Facebook says sorry after bug hid posts, blocked links and led to security warnings

Facebook has apologised after a bug caused major problems for users yesterday as existing posts disappeared, new links were blocked from being posted, and others wouldn’t allow for an image to be posted alongside the link.

Some users trying to browse to links reported seeing the following message:

Facebook link blocked

Link Blocked

We believe the link you are trying to visit is malicious. For your safety we have blocked it. Learn more about keeping your account secure. If you think this link should not be blocked, please let us know.

Coinciding with the civil unrest in Baltimore, some users suspected Facebook was blocking related content:

Rob Tweet

Facebook has blocked content, links and photos related to #FreddieGray and #Baltimore protests

Other Facebook users took their thoughts one step further, hinting that Facebook had decided to take a Big Brother approach to what could, or could not, be posted on its service:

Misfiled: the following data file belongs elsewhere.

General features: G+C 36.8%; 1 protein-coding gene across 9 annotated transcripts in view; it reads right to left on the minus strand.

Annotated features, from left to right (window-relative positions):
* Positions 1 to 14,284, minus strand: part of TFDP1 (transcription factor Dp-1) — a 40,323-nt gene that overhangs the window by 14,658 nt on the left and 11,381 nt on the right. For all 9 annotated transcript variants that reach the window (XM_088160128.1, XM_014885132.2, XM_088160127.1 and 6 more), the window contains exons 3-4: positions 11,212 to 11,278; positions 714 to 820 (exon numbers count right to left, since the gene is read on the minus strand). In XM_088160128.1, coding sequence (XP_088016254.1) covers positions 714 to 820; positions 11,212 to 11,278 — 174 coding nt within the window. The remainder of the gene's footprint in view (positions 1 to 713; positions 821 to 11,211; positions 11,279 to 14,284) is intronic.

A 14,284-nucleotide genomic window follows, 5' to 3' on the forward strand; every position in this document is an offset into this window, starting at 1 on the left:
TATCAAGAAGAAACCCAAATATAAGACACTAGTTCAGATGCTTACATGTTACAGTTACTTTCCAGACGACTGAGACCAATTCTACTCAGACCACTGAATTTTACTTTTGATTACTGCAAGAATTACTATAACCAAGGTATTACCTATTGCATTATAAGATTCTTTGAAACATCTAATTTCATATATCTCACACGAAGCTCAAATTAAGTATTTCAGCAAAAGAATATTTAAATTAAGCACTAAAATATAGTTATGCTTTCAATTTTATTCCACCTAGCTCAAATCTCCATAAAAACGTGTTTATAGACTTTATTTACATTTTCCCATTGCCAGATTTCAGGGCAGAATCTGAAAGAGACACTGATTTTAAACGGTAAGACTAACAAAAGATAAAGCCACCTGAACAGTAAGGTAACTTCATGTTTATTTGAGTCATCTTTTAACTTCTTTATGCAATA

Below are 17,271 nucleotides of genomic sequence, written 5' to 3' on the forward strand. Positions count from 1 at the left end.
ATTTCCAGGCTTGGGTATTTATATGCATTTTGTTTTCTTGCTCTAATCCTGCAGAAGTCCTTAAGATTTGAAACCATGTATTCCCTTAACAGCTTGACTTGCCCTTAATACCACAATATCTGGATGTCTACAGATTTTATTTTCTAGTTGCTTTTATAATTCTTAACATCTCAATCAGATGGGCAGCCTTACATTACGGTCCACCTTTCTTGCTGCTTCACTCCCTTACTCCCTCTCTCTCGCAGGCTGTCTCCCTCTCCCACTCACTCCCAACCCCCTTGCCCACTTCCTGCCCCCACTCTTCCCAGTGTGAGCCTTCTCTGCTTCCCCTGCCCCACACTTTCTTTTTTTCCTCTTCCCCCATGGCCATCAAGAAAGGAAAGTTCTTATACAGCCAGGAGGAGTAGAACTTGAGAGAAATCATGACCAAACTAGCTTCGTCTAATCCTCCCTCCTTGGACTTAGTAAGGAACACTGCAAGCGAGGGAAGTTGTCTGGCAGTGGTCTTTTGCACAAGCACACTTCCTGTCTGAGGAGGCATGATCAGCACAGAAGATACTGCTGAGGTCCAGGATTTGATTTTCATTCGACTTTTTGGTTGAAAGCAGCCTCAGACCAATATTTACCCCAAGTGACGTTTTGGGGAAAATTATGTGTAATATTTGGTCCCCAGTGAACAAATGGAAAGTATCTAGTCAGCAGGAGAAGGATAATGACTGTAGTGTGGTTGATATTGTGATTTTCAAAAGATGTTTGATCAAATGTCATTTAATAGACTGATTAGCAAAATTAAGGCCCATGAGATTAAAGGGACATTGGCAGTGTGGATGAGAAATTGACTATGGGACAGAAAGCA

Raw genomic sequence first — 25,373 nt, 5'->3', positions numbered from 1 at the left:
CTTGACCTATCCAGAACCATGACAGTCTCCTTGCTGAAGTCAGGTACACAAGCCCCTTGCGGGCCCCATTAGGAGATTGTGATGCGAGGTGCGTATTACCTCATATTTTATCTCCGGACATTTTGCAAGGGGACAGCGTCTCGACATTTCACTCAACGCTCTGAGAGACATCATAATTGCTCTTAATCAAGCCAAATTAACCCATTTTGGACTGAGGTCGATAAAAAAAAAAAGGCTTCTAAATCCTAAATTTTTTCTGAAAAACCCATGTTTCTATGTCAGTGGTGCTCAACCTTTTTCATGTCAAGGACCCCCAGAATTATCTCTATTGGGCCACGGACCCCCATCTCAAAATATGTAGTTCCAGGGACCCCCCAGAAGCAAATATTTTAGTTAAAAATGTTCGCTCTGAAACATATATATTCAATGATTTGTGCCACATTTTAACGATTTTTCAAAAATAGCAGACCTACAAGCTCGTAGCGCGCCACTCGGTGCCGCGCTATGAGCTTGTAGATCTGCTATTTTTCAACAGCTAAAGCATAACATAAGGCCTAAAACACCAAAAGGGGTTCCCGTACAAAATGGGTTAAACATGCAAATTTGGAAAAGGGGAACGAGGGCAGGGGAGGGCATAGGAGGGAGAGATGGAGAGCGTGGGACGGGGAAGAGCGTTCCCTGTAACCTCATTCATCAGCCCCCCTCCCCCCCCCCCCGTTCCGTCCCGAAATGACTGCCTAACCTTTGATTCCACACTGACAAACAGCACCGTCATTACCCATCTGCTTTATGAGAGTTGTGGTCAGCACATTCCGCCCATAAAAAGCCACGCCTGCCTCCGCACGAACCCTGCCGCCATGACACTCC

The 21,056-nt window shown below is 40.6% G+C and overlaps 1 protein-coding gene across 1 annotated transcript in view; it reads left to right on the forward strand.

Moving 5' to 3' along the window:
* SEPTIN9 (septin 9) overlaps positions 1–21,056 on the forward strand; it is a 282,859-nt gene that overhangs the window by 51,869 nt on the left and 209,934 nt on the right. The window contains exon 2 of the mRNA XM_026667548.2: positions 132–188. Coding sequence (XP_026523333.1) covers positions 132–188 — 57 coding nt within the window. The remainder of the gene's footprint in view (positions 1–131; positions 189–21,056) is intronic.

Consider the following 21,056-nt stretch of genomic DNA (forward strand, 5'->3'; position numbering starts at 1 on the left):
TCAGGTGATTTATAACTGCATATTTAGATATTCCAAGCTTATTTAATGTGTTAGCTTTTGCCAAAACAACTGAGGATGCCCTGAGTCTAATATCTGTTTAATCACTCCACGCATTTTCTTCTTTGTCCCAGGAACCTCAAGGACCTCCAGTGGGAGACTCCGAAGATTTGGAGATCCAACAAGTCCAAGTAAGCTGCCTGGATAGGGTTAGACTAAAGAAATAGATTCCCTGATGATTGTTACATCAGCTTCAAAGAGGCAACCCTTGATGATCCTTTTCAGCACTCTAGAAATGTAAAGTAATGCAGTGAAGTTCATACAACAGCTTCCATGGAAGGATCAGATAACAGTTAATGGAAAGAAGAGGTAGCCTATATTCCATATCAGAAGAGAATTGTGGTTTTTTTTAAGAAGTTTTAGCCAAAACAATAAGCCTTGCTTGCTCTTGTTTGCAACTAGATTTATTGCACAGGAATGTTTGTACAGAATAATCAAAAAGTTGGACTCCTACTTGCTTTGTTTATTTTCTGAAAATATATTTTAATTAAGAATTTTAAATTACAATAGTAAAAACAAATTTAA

Sina Tweet

Looks like Facebook is taking another step toward guiding what is "okay" for people: they are blocking links about current events...

Explaining the issue, which now looks like it has been resolved, a Facebook spokesperson said:

An error in our system that helps block bad links on Facebook incorrectly marked some URLs as malicious or inappropriate. As a result, some existing posts were hidden, while other posts were blocked completely. We've resolved the issue and the remaining affected URLs are being unblocked. We apologize for the inconvenience this has caused.

The bug arose in Facebook’s image-scraping system – which automatically pulls pictures from shared links – and was quickly reported on the Facebook developer forums, prompting the promise of a quick fix.

By this morning – at least for us at Naked Security – the problem seemed to have been fixed.

This issue comes a few months after the social network went down and was left completely unavailable for a few hours in January.

At the time, hacker group Lizard Squad claimed responsibility for an attack against both Facebook and Instagram.

But Facebook, which also owns Instagram, later denied the claims, saying that the outage had been caused by a “crash,” caused by changes it had implemented itself.

Image of thumbs down courtesy of Shutterstock.